A bill committing Wyoming to participating in a Convention of States has received support so far by members of the Wyoming Legislature, passing a second reading in the state Senate on Friday.
Senate Joint Resolution 11 requests the U.S. Congress to call a convention to propose amendments to the Constitution.
Article V of the Constitution provides for the Convention of States as a way for states to bypass Congress in proposing amendments to the Constitution, although it has never been used.
There has been a growing national movement from conservative states to call the first Convention of States.
Sen. Dan Laursen, R-Powell, is the lead sponsor of SJ 11.
“Federal Congress can do this (amend the Constitution) every day, why shouldn’t the states?” Laursen asked the Senate Corporations, Elections and Political Subdivisions Committee this week.
The bill passed the committee on a 3-2 vote.
What It Takes
Calling a convention of the states would allow a highly restricted meeting of participating U.S. states to propose amendments.
Supporters say the amendments could be used to impose measures such as fiscal restraints on federal government, limit its power and jurisdiction, and put term limits on officials and members of Congress.
When two-thirds of U.S. state legislatures apply for a convention, Congress is constitutionally required to call it. An agreement to participate must be passed at the state level.
Overall, 34 states are needed for a convention to be called, but 38 are needed for the convention to pass amendments that are legally binding.
A convention has never been called in U.S. history and only 19 states, all with Republican majorities, have committed to the movement so far.
‘Frankly, I’m Nervous’
Opponents of a convention have criticized the proposal as being too vague as far as what the meeting will entail, lacking any known rules or how exactly states will be represented and by whom.
Laursen said this a result of states wanting to avoid contradicting each other in their resolutions.
“People think it will be a series of bills that will be cured the way they want them to be cured,” said Sen. Charles Scott, R-Casper on Thursday. “I have a strong suspicion they won’t be.
“Frankly, I’m nervous of what it will be. The Constitution has worked pretty well for us. I’m very reluctant to go challenging it.”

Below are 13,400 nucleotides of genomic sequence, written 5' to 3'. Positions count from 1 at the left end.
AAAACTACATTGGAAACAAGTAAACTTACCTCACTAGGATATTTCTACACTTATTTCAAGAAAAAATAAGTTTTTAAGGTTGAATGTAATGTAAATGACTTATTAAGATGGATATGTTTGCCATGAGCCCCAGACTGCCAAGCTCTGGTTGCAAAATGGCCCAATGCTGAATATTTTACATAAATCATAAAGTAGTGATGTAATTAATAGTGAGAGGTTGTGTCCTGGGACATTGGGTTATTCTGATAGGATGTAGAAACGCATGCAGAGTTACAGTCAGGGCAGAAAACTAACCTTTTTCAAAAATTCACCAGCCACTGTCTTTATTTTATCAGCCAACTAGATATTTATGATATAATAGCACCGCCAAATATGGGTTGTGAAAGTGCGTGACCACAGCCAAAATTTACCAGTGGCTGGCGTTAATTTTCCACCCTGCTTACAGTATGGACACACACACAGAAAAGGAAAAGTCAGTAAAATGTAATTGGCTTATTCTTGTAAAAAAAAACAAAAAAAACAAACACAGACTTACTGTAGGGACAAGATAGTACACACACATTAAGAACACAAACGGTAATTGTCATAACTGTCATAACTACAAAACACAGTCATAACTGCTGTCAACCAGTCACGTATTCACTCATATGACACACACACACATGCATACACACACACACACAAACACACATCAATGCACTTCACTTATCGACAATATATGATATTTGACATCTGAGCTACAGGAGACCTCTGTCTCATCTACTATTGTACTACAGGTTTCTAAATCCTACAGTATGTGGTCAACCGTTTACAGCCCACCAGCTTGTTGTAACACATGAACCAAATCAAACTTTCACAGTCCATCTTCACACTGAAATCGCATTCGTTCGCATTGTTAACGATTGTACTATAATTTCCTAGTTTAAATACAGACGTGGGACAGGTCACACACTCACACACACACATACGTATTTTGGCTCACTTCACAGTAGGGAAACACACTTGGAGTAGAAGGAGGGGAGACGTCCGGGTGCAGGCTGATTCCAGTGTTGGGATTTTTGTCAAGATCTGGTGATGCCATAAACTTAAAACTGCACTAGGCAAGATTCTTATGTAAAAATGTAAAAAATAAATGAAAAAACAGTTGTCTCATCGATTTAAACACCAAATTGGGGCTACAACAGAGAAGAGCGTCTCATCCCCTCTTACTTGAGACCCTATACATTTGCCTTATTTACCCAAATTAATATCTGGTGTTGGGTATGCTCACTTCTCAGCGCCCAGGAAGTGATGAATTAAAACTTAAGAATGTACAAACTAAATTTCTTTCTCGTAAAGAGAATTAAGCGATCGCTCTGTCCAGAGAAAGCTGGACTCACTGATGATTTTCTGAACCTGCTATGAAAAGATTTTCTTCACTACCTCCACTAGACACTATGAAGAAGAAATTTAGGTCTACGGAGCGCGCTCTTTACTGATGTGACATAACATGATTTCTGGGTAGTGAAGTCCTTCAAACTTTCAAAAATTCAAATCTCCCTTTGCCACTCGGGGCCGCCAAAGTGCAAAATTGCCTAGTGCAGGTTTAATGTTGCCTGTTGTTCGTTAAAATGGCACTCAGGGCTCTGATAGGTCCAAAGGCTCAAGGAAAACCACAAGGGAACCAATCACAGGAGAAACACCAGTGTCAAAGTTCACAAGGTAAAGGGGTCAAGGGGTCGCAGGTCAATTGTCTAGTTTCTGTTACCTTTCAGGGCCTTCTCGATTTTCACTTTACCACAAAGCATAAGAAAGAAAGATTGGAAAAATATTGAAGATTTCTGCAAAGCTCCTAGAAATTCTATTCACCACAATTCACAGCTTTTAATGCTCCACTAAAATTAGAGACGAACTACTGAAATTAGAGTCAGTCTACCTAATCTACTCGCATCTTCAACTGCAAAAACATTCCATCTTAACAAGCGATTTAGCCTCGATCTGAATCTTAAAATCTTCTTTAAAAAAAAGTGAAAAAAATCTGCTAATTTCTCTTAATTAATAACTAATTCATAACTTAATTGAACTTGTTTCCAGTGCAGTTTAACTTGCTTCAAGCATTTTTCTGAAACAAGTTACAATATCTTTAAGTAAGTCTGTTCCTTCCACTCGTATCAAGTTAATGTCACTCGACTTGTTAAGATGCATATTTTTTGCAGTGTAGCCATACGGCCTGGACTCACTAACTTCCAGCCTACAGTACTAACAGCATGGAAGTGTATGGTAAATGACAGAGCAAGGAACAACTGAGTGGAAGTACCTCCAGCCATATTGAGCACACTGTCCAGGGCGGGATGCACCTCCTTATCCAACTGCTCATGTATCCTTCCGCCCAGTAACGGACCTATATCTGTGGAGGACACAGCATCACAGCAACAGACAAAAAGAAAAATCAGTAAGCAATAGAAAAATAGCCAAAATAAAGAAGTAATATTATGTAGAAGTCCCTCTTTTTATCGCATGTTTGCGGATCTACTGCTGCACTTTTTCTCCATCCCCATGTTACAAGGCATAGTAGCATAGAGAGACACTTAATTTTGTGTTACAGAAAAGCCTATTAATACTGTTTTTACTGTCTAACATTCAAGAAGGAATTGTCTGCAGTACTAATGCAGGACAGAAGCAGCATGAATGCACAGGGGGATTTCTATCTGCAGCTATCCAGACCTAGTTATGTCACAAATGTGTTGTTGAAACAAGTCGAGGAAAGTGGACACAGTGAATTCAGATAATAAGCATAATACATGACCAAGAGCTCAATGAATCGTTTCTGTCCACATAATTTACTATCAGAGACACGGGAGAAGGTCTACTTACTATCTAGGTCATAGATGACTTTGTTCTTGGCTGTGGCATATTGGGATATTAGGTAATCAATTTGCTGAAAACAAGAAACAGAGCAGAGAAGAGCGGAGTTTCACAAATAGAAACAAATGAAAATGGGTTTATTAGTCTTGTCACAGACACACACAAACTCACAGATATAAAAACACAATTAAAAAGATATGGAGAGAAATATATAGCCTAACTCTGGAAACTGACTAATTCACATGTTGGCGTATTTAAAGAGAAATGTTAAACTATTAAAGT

Sen. Eric Barlow, R-Gillette, another sponsor of the bill, said it will be up to participating states to determine what the rules of the convention are.
Barlow said he has attended four national conferences on the proposed convention.
“I find great comfort that it comes back to the states and the people,” Barlow said. “They get to ultimately make this decision.”
What’s The Goal?
Laursen said some of the topics that have been discussed during meetings on the convention include putting limits on the federal government such as not allowing the national debt to be increased unless given permission by a two-thirds recorded vote from both chambers of Congress.
He said returning the Federal Commerce Clause to its original meeting and instituting term limits also could be discussed.
Other opponents of the legislation have said there could be a not-so-pure intent behind the convention movement.
David Iverson, host of the Cowboy State Politics podcast, described the convention as a “profoundly dangerous idea” when testifying before the Corporations Committee on Tuesday.
“We don’t have a problem with the Constitution, we have a problem with politicians,” he said.
Iverson also mentioned how a leading member of the Convention of States movement published a document advocating for restricting the Second Amendment to protecting the right to bear arms for purposes “ordinarily used for self-defense purposes” and that the United States should impose reasonable regulations on the bearing of arms with due process for those deemed unsafe to possess them.
“They are very much thinking of the Second Amendment,” Iverson said.
Mark Meckler, president of Convention of States Action, shook his head with frustration as Iverson said this and was chastised by Sen. Cale Case, R-Lander, for the display.
“I found it difficult to sit restrained,” Meckler said. “I understand protocol and I understand decorum, but the slanders that were being issued were so outrageous and so offensive that it was very difficult to sit still.”
Meckler said the 1787 meeting of the U.S. Constitutional Convention, was not a “runaway convention,” as he believed Iverson to have described it, but rather a legitimate meeting that formed an important basis of American history.
Laursen brought a version of this bill in 2022 that failed to receive introduction into the House on a 37-21 vote.
The bill will have to get through one more reading in the Senate before it can move to the House for consideration.